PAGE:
ZURICH, June 19 Swiss upper house lawmakers kept
alive a draft law aimed at ending a long-running U.S. tax probe
into hidden offshore accounts at Swiss banks on Wednesday,
leaving the final say with the lower house, which has previously
Lawmakers are deeply divided on a bill aimed at allowing
banks to sidestep strict Swiss secrecy laws by disclosing their
U.S. dealings to prosecutors, helping them to strike deals that
are nevertheless expected to include fines that could cost the
industry as much as $10 billion.
The Swiss government has warned that the bill's failure is
likely to lead to criminal charges against Swiss banks by
impatient U.S. prosecutors.
With the draft law increasingly unlikely to be fast-tracked
before the end of parliament's summer session on Friday,
government officials and lawmakers scrambled to mitigate the
potential fallout for Swiss banks.
Upper house lawmakers issued a statement acknowledging the
situation's urgency and saying they were in favour of Swiss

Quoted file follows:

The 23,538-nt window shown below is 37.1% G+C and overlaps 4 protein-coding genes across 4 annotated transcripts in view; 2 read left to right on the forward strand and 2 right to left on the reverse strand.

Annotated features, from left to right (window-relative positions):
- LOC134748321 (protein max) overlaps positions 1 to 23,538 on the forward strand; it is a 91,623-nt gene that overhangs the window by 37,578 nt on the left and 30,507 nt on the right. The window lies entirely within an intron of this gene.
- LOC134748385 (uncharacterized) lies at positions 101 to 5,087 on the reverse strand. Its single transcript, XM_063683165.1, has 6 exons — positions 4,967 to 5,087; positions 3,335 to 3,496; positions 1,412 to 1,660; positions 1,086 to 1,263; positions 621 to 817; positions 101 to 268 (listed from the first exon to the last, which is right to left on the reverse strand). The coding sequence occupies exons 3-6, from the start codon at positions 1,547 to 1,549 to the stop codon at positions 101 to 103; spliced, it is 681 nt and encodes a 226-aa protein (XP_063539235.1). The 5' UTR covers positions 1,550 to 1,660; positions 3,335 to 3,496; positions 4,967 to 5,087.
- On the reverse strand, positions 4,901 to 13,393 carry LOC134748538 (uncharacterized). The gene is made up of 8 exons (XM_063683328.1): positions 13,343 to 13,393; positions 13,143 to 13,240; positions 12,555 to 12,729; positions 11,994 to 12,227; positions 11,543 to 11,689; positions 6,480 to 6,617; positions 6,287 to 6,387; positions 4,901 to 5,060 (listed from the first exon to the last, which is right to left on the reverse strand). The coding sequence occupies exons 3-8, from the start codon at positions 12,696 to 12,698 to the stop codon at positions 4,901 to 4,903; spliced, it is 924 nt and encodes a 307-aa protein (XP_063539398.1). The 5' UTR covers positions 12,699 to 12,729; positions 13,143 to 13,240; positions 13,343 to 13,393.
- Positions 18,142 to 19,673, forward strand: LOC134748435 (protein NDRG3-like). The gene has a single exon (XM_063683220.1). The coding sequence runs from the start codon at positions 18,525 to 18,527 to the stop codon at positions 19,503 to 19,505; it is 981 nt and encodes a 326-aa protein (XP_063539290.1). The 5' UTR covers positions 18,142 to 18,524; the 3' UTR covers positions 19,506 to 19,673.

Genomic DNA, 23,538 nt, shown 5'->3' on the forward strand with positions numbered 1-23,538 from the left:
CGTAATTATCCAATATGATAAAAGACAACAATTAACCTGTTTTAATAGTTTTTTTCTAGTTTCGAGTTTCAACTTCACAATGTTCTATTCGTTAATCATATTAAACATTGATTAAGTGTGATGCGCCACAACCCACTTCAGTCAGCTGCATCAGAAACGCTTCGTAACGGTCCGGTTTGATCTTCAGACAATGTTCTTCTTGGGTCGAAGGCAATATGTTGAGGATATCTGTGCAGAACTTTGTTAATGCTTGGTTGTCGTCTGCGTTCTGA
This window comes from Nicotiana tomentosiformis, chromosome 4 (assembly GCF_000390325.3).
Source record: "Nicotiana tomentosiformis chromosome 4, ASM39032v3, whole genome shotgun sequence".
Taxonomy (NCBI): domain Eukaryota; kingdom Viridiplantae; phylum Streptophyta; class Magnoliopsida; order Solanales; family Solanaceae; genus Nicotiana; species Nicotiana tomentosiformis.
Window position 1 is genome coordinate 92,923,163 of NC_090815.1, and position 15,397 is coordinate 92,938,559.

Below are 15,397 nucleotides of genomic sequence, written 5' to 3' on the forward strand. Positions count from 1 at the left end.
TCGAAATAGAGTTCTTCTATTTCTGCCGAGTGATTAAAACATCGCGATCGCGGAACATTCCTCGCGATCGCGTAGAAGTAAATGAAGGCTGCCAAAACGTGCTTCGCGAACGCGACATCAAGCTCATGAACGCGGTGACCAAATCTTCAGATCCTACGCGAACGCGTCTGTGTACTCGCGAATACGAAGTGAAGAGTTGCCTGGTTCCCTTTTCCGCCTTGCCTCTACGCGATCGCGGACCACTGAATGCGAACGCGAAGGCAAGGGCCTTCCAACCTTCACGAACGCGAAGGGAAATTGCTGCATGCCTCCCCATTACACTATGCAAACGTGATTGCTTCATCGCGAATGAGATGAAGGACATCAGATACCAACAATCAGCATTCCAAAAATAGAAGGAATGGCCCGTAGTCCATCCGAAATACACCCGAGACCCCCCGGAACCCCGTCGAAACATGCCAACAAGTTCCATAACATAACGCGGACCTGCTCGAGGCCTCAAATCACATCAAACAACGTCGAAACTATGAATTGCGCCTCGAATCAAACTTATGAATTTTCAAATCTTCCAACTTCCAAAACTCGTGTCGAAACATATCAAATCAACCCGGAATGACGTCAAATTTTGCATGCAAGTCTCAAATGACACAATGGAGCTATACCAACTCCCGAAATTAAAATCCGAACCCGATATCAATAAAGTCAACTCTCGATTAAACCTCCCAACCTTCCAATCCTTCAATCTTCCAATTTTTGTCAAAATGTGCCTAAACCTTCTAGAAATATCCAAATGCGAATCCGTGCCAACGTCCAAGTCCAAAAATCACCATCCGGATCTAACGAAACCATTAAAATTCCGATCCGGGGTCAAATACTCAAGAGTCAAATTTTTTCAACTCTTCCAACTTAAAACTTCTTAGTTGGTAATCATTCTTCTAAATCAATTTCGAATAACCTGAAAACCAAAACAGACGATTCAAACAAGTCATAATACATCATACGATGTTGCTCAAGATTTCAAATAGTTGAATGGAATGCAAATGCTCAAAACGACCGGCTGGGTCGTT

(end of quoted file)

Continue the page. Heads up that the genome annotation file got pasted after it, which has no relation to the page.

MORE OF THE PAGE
banks making amends for wrongdoing, a move they said they hoped
would appease U.S. officials.
The protection of client information has helped to make
Switzerland the world's biggest offshore financial centre, with
$2 trillion in assets. But the haven has come under fire as
other countries have sought to plug budget deficits by clamping
down on tax evasion, with authorities probing Swiss banks in
Germany and France as well as the United States.
U.S. authorities have more than a dozen banks under formal
investigation, including Credit Suisse, Julius Baer
, the Swiss arm of Britain's HSBC, privately
held Pictet in Geneva and local government-backed Zuercher
Kantonalbank and Basler Kantonalbank.
An indictment felled Wegelin & Co this year. The bank paid a
$58 million fine and closed its doors for good after pleading
guilty to helping wealthy Americans evade taxes through secret
Lower house lawmakers are set to take up debate again later
If the bill dies in parliament, the Swiss government could
still take matters into its own hands and approve the data
transfer with an executive order, though circumventing a hostile
parliament is seen as a gamble.
Switzerland's biggest bank, UBS, was forced in
2009 to pay a fine of $780 million and deliver the names of more
than 4,000 clients to avoid indictment, giving the U.S.
authorities information that allowed them to pursue other banks.